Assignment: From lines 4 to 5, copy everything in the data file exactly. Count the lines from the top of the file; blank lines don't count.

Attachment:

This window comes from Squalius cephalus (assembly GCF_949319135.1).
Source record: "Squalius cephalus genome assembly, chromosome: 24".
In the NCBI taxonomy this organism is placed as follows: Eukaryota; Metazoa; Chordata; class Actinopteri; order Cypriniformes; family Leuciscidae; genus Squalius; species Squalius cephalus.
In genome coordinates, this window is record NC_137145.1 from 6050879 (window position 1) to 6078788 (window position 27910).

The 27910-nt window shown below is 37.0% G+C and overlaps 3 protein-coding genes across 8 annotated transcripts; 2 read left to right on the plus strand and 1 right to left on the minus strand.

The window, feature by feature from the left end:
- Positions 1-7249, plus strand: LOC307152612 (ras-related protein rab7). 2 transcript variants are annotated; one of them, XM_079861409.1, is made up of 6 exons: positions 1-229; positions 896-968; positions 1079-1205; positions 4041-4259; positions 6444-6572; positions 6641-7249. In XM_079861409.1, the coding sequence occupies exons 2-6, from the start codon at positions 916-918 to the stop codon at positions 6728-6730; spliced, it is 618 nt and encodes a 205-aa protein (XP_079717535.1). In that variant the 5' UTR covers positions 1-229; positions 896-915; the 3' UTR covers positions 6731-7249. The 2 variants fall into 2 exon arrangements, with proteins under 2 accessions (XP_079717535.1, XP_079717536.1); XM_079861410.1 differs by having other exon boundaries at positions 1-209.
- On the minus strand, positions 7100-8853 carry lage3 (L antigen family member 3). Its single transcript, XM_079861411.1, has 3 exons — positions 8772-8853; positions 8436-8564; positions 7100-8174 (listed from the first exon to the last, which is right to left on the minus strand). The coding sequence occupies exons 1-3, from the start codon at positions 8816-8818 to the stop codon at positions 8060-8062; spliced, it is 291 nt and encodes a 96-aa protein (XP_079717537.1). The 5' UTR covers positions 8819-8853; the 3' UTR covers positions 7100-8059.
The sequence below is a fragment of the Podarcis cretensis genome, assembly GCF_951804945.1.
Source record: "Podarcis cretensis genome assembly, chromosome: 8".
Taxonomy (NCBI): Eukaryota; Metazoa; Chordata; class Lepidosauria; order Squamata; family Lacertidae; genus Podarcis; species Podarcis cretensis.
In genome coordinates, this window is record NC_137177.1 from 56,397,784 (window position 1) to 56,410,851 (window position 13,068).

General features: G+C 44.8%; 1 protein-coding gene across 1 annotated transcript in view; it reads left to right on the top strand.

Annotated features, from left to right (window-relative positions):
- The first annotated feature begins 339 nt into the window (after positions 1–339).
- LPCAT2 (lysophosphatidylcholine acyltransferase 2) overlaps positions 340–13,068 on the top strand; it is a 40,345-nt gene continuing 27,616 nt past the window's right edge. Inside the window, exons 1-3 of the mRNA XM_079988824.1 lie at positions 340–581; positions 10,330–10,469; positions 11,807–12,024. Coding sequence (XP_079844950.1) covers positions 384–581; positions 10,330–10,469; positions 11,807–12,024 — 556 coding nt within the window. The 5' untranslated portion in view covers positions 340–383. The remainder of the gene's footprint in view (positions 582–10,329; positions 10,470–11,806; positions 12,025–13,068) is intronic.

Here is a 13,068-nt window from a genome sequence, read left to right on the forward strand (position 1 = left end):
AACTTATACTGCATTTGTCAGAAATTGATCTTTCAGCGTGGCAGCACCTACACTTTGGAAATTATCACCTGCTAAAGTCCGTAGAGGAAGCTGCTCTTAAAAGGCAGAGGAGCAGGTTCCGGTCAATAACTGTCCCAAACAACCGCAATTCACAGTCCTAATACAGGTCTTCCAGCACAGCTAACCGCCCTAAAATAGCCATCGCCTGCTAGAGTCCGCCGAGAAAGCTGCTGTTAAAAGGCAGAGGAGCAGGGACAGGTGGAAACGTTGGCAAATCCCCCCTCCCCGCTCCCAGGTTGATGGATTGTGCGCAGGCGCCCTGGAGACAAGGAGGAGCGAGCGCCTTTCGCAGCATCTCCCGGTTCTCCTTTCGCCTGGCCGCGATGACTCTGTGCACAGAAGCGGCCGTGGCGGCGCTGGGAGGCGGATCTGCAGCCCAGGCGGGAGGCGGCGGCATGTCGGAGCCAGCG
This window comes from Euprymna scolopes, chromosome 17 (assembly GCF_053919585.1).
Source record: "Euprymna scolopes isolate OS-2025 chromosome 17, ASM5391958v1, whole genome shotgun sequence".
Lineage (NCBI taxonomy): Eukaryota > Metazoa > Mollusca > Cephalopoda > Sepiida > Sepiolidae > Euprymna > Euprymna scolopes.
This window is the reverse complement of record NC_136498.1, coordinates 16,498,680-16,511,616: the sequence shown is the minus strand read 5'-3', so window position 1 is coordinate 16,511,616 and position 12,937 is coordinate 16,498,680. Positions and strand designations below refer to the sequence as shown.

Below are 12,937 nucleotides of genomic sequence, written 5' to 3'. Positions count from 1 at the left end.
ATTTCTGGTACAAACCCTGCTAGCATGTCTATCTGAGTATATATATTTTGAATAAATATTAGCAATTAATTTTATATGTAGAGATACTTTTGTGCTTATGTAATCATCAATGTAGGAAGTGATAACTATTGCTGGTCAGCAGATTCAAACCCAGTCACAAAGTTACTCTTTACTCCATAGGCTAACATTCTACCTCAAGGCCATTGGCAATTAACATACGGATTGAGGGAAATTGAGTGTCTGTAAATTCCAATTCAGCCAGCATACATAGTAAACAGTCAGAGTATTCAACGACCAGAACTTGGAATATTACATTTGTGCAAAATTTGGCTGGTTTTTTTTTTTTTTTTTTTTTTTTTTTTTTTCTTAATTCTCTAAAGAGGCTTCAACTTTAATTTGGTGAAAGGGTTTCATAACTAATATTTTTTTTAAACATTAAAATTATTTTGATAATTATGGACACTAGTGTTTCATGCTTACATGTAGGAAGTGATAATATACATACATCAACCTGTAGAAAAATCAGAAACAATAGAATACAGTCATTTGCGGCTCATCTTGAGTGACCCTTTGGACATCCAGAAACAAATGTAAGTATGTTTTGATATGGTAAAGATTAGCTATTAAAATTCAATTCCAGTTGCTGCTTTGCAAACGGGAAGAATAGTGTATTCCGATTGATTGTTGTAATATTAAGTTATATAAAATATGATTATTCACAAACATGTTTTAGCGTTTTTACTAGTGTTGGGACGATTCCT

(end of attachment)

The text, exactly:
In genome coordinates, this window is record NC_137145.1 from 6050879 (window position 1) to 6078788 (window position 27910).

The 27910-nt window shown below is 37.0% G+C and overlaps 3 protein-coding genes across 8 annotated transcripts; 2 read left to right on the plus strand and 1 right to left on the minus strand.